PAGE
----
Smokey Thomas of the Ontario Public Service Employees Union (OPSEU) decided to make public the address of the Ontario government’s cannabis warehouse.
The Elementary Teachers Federation of Ontario (ETFO) is undertaking a Charter challenge of the Ontario government’s actions to change the sex education curriculum, and the proceeding began this week. The basis of the case is that by temporarily reverting to the curriculum that originated in 1998, but was in place as recently as 2015, the government’s actions are unconstitutional as they purportedly put children at risk by failing to be inclusive and do not meet the needs of today’s students. The union claims to be fighting for the students. This is pretty tough to swallow since Ontario teachers’ unions clearly couldn’t care less about students when they encourage teachers to go on strike, enforce “work-to-rule” conditions, cease extra-curricular activities or engage in other disruptive workplace practices. Serious issues such as the fact that about half of Ontario’s Grade 6 students fail to meet basic math standards don’t even register as a blip on the unions’ radar screens. It is most probable that the courts will reject the EFTO’s lawsuit, while valuable court resources and taxpayer dollars are tied up in this effort that has much more to do with trying to make the Ford government look bad than any interests of the students or even most teachers.
In other recent union bozo eruptions, Smokey Thomas of the Ontario Public Service Employees Union (OPSEU) decided to take a run at an Ontario government cannabis warehouse, the location of which was being kept confidential for security purposes. Apparently an OPSEU representative, in an attempt to unionize employees, tried to enter the warehouse and police ended up being called to prevent the representative from speaking with the workers. OPSEU claimed that Premier Ford’s office had called the police, which the Premier’s office denied. Thomas then took the mature step of making the address of this facility public, creating who knows what security problems for the facility in future. Of course the OPSEU brass are undoubtedly feeling hard done by as the current government reversed the previous Liberal government’s plan to have a government-run cannabis distribution network, which would have meant many more members and member dollars for the union. However, behaving like petulant sore losers is not a particularly convincing strategy.
We can fully expect many more events of this kind for the next four years as the unions mourn the loss of a Liberal government that satisfied their every whim, and then some, at the expense of the rest of us. The unions will continue to try to discredit the Ford government whenever possible, frequently using spurious if not downright dishonest means.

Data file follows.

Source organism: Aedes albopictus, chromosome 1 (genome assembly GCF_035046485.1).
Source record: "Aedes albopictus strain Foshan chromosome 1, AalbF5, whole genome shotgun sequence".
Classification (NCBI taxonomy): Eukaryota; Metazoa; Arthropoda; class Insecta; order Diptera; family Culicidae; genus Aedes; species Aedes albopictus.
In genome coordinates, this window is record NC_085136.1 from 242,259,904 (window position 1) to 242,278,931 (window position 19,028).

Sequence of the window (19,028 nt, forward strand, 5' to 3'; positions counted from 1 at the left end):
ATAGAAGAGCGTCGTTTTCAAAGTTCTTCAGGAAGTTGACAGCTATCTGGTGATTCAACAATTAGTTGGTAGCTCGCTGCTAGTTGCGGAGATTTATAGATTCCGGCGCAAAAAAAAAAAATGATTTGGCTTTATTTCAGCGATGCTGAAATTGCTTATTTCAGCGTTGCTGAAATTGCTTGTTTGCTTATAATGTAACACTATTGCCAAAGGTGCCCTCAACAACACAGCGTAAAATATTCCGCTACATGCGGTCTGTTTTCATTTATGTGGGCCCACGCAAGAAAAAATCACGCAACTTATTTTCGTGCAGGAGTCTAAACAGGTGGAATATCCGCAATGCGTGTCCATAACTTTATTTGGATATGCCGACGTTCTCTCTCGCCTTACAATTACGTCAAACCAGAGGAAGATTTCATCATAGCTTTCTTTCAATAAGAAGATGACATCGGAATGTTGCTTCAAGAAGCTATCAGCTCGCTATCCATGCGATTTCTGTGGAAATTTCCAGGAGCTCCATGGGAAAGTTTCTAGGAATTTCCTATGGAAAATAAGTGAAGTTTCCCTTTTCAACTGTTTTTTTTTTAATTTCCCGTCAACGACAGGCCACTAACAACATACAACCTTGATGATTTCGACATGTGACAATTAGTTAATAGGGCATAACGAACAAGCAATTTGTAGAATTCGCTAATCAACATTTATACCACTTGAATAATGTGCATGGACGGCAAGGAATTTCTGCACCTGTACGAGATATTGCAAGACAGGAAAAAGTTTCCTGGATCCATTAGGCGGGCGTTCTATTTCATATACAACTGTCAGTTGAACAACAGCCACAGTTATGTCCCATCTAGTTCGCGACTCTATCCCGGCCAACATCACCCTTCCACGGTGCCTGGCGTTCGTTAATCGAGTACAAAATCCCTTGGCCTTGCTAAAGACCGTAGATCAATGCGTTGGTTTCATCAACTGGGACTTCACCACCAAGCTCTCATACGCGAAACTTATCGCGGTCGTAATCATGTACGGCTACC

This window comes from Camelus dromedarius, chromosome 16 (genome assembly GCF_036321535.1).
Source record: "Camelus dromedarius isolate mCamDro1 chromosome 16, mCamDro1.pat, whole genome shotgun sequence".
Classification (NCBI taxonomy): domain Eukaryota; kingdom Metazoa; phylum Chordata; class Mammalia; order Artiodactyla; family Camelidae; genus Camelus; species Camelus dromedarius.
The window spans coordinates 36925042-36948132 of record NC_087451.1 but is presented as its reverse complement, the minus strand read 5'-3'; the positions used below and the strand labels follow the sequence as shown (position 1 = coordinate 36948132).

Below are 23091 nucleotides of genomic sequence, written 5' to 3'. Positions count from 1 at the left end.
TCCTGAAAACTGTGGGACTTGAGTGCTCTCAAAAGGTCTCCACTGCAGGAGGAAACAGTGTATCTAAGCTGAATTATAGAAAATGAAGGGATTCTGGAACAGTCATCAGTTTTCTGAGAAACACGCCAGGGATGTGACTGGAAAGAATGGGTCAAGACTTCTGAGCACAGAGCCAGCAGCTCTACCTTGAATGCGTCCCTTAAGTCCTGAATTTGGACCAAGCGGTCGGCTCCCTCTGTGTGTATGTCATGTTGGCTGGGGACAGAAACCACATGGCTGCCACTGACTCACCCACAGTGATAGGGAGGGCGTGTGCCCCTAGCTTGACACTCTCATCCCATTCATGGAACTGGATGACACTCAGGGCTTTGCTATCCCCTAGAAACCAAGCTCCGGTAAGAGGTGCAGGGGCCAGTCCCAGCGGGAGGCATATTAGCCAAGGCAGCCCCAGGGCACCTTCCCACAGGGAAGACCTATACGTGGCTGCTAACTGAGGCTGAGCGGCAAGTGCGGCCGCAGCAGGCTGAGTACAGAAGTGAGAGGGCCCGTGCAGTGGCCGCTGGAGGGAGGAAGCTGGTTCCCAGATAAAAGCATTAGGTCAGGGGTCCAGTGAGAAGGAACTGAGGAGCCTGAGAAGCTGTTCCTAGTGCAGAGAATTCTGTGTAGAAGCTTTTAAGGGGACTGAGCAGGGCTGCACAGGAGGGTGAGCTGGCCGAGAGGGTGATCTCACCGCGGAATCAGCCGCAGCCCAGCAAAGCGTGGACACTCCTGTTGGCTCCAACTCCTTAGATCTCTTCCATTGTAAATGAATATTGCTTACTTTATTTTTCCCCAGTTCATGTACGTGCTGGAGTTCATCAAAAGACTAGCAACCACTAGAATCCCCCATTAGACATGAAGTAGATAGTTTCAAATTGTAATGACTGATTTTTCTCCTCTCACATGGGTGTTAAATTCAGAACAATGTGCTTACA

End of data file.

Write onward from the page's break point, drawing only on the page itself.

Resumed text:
In this day and age, it seems that unions have become more of a negative than a positive force in society. Although they continue to claim they represent the interests of all workers, union membership has actually been declining for a few decades, and their actions are frequently costly and problematic to many more citizens than they benefit. This is especially true as most union members these days work in government, and continue to demand more and more from the rest of us to fund their excessive compensation and benefits at a time when so many people are struggling to make ends meet. Unions in Canada have had a very easy ride from successive governments and the general public for a very long time, and enjoy tax breaks and privileges not accorded to any other interest group. They no longer deserve that special treatment, if they ever did.
Catherine Swift is currently President and CEO of Working Canadians (www.workingcanadians.ca. Prior to that, Catherine Swift had been with the Canadian Federation of Independent Business since September 1987, initially as Chief Economist. She became Chair in June 1999 after being named Chief Executive Officer in July 1997 and President in May of 1995. Her various responsibilities included coordinating policy issues at federal, provincial and municipal levels of government, representing CFIB with politicians, government, business, media and other groups.
Ms. Swift has worked with the federal government in Ottawa holding several positions with the Departments of Consumer and Corporate Affairs, Industry and Communications. Her areas of specialization included corporate and industrial analysis and international trade. Catherine Swift has a MA in Economics.
She has published numerous articles in journals, magazines and other media on such small business issues as free trade, finance, entrepreneurship and women small business owners. Ms. Swift is a Past President of the Empire Club of Canada, a former Director of the C.D. Howe Institute and past President of the International Small Business Congress. She was cited in 2003 and again in 2012 as one of the top 100 most powerful women in Canada by the Women’s Executive Network.